Friday, 24 July 2009


ITV1 unveiled today its Autumn 2009 schedule. On the Drama front it must be mentioned that some of the titles were already in the Winter/Spring Season 2008-2009 presentation but the will of ITV and its director of television, Peter Fincham, to refocus on post-watershed drama is clearly reaffirmed by this lineup where events mix with conventional and less conventional ITV shows.

And Collision is indeed an event. The five-part serial co-written by Anthony Horowitz (Crime Traveller, Midsomer Murders, Foyle's War) is likely to be aired on consecutive nights (, like what the BBC did for the recent Torchwood: Children of Earth. Starring Douglas Henshall and Paul McGann, Collision is Peter Fincham’s first new independent drama commission, with director of drama Laura Mackie, since joining ITV as director of television. It's about a major road accident, how it changes the lives of the protagonists and a string of mysteries around the tragedy - including a government cover-up. It's good to see ITV playing again on a field which made the reputation of quality of British television all over the world.

Another event if not a coup is the return of the great Robbie Coltrane to ITV1 drama after Cracker, with Murderland, a 3X60-minute thriller telling a traumatic murder story through the eyes of three central characters. Coltrane is one of them, detective Douglas Hain. Murderland is written by David Pirie (the excellent Murder Rooms) and directed by Catherine Morshead (Viva Blackpool, Ashes to Ashes). Plea to ITV and Coltrane, who is overbooked until 2052: more Cracker, the 2006 revival was incredible. Fitz must come back.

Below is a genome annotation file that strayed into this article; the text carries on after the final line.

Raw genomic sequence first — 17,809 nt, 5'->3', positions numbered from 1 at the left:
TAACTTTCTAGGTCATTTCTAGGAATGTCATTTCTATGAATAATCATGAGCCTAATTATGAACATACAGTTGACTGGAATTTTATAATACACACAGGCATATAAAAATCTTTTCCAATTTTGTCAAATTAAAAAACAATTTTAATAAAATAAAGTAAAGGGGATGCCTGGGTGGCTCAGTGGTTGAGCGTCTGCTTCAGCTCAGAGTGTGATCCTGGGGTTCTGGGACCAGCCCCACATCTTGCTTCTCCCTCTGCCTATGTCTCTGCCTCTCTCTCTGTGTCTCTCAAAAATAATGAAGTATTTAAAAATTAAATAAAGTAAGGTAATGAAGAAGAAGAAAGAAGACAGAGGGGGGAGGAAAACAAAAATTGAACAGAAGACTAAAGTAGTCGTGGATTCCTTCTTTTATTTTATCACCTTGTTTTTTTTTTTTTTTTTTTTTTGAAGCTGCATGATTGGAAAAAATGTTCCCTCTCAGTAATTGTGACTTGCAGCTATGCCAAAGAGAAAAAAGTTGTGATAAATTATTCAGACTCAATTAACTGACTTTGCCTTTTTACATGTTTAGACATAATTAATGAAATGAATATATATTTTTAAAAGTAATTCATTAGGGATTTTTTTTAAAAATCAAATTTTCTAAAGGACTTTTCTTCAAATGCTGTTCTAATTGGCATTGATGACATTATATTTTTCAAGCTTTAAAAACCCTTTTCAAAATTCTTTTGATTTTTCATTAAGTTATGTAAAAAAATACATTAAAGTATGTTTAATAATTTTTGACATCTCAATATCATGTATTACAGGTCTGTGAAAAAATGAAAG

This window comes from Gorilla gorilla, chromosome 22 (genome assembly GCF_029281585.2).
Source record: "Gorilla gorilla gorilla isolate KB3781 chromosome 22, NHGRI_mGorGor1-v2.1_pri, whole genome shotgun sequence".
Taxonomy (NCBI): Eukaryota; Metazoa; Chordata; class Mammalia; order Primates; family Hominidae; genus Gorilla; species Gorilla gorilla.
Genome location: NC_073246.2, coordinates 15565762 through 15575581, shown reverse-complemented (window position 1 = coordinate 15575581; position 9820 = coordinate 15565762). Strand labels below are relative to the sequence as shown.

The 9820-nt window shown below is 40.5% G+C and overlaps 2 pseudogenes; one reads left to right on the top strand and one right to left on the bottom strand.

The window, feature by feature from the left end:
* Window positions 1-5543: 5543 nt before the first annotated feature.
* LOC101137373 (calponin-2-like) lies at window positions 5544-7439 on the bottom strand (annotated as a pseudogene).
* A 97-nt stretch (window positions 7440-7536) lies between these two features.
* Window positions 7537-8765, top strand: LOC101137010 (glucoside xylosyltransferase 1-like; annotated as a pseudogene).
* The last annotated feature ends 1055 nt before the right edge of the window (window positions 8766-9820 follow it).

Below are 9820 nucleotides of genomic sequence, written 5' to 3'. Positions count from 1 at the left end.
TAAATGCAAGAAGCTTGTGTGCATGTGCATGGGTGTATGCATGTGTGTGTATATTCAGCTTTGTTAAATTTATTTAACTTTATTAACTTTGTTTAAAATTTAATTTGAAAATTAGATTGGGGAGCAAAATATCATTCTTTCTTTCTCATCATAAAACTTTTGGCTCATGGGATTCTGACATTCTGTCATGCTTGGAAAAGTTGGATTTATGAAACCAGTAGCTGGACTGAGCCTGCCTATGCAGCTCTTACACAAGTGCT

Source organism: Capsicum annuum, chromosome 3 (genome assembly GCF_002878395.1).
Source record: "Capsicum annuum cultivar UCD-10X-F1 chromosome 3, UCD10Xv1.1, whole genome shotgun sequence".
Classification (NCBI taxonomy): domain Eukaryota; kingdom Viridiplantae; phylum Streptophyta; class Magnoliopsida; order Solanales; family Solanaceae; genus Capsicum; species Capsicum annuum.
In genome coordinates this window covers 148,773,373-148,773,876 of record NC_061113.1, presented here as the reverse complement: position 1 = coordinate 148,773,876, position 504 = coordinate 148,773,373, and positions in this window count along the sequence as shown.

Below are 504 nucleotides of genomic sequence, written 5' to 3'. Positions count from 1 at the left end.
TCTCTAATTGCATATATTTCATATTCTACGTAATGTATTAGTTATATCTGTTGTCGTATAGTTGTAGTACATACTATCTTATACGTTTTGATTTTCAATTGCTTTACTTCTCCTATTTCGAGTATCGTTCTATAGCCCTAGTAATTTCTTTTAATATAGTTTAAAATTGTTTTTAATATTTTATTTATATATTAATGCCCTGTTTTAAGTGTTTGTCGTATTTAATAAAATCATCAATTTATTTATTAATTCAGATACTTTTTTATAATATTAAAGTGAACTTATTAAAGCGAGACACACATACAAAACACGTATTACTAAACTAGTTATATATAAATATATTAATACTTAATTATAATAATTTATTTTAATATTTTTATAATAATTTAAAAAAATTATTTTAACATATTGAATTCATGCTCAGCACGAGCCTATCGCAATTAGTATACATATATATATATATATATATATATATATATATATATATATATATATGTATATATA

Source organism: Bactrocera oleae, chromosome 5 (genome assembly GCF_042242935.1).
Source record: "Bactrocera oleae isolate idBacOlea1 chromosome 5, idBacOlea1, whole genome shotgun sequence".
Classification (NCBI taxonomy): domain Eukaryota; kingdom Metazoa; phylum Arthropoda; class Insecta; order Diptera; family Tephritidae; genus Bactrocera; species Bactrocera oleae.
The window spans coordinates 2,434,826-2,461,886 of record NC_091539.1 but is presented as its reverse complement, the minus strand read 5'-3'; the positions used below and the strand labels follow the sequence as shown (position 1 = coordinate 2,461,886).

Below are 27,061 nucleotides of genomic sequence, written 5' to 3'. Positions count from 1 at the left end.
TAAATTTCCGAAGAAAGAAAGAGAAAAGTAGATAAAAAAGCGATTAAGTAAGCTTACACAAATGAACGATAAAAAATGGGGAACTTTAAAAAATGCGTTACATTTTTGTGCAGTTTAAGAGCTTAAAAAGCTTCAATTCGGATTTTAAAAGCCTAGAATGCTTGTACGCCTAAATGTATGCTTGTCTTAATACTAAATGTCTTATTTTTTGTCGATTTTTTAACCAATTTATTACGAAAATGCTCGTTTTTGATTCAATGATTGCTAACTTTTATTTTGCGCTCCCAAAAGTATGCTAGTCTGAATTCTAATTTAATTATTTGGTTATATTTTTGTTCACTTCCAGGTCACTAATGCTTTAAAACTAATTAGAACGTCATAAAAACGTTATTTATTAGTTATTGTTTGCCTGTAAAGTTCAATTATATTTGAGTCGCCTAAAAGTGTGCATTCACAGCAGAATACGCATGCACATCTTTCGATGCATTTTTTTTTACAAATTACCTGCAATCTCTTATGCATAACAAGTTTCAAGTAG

Announced at the end of 2008 but awaited more than ever: the return of Mr John Hurt as Quentin Crisp in An Englishman in New York, 33 years after The Naked Civil servant. And a new version of Wuthering Heights, directed by Coky Giedroyc (Blackpool) and adapted by Peter Bowker (Blackpool, Desperate Romantics), with the fantastic Tom Hardy (Bronson, Martina Cole's The Take) as Heathcliff. Costume/period dramas = BBC? Think twice...

Autumn will see the return of the best British show of 2008, The Fixer. John Mercer (Andrew Buchan), an ex-Special forces is arrested by the police after he killed his uncle and aunt because the former abused of John' sister, Jess (Liz White, revealed by Life on Mars), without any sort of intervention of the latter. He's recruited in prison by the mysterious Lenny Douglas (Peter Mullan) to become an assassin for the government. His job: to kill criminals the law cannot apprehend.

His partners: disgraced ex-copper and femme fatale Rose Chamberlin (Tamzin Outhwaite), and petty thief Calum McKenzie (Jody Latham, better actor than Hell's Kitchen candidate). He's worlds away from the intelligent, thoughtful ex-soldier, but Mercer must live with him between the missions. Reminiscent of Callan, this creation of Ben Richards for Kudos (Spooks, Hustle), is a dark, hyper-realistic spy/crime drama, with some humour and a social sub-text. Ken Loach meets the obscure side of The Equalizer. The Fixer II opens with an explosive two-parter.

Martin Clunes returns as Doc Martin for a fourth series - let's hope ITV will commission another series of Kingdom, by the way. And Julia McKenzie makes her debut as Miss Jane Marple in two brand new Agatha Christie's Marple (not your humble servant's cup of tea but Christie is an international winner). All this looks very promising and the autumn lineup will be an important test for the "Fincham effect" on ITV.

BBC Autumn Lineup:

See also:

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